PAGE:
So, without risk of jeopardizing the quality of lighting, the Super Bowl stadium was able reap the advantages of LED lighting.  The new system uses only 310 kW of electricity, compared to 1.24 MW from the previous system, almost 4 times as much.  Beyond the resulting energy and cost savings, the stadium management could also rest easier knowing that the new lighting would be able to recover almost instantly in the event of a brief power failure, rather than being forced to wait for the significant warm-up time of metal halide lighting (such as in the 2013 Super Bowl).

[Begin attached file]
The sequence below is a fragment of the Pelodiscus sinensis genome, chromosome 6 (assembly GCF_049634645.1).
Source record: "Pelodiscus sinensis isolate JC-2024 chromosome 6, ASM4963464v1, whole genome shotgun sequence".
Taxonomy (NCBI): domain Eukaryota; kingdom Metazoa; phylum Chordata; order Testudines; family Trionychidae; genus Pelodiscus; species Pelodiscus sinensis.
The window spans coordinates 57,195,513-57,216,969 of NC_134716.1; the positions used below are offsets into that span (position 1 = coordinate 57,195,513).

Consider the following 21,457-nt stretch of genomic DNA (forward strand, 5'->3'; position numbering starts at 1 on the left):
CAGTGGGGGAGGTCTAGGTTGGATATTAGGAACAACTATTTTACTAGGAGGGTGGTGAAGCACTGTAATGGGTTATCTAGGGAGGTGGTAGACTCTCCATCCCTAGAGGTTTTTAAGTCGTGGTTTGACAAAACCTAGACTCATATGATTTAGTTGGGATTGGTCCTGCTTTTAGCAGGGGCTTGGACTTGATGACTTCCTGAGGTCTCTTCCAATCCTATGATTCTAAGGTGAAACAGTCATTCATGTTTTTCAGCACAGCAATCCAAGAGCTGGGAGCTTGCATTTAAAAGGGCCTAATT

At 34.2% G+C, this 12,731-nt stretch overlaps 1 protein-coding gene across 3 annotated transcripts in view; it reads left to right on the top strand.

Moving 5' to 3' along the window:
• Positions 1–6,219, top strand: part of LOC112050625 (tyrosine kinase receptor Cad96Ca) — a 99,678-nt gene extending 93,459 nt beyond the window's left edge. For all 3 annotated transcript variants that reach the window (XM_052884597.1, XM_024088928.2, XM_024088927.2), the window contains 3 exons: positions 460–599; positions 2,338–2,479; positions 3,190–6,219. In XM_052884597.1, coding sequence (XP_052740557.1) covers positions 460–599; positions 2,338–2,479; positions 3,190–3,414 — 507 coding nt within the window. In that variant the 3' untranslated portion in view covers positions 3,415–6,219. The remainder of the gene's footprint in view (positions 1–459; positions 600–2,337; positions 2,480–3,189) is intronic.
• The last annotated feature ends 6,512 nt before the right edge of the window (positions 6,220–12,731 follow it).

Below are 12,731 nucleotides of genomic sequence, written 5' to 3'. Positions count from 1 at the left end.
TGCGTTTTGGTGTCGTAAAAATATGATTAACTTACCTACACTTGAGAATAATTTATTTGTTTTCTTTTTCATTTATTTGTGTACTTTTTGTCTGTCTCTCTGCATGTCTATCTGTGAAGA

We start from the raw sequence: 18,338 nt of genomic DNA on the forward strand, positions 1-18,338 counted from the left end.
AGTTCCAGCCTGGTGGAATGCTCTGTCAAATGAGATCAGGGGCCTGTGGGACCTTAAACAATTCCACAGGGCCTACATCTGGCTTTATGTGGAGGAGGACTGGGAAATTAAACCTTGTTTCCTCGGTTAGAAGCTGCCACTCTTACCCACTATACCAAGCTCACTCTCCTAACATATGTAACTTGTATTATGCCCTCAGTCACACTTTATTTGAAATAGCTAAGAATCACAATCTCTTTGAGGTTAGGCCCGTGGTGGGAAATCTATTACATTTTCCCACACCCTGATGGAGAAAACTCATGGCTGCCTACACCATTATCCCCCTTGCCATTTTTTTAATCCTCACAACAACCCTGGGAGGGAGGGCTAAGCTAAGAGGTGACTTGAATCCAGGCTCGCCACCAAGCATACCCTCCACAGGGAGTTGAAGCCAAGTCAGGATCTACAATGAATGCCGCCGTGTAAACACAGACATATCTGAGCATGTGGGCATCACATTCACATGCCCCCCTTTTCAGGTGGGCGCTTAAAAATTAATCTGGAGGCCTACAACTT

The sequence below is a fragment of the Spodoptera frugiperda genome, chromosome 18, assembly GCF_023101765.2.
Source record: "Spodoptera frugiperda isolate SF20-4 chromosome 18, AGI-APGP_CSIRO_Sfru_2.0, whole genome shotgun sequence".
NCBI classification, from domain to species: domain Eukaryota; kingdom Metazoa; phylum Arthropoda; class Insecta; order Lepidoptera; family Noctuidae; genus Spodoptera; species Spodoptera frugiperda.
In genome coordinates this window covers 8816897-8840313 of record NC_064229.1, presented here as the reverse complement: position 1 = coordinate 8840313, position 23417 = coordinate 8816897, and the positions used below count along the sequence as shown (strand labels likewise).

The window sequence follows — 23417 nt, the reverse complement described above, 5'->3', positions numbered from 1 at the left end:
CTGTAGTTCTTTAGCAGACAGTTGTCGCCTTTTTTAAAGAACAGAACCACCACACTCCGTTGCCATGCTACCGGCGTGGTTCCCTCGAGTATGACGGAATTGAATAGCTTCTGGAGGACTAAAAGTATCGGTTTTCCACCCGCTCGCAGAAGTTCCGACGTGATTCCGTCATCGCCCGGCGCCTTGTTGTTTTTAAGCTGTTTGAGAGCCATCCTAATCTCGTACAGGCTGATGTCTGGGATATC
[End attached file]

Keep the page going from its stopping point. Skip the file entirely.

The clear success of LED lighting within sporting facilities also reduces the potential of a rival lighting technology, light-emitting plasma (LEP).  Although LEP cannot match the efficiency or cost of LED lighting, it was once expected to compete well in spaces that require very high intensity light and where high-speed photography demands the absolute absence of any flicker.  However, given that LEDs have demonstrated their ability to meet those demands in one of the world’s most watched sporting events, it is unlikely that LEP will ever be able to claim the sporting facility niche.  Since LEDs are taking up the lion’s share of R&D dollars spent by lighting companies, as discussed in the Navigant Research report Energy Efficient Lighting for Commercial Markets, it will be hard for LEP or any other lighting technology to catch up in the near term.  The bright lights at the Super Bowl reinforced the growing dominance of LED lighting across an increasing number of end uses for years to come.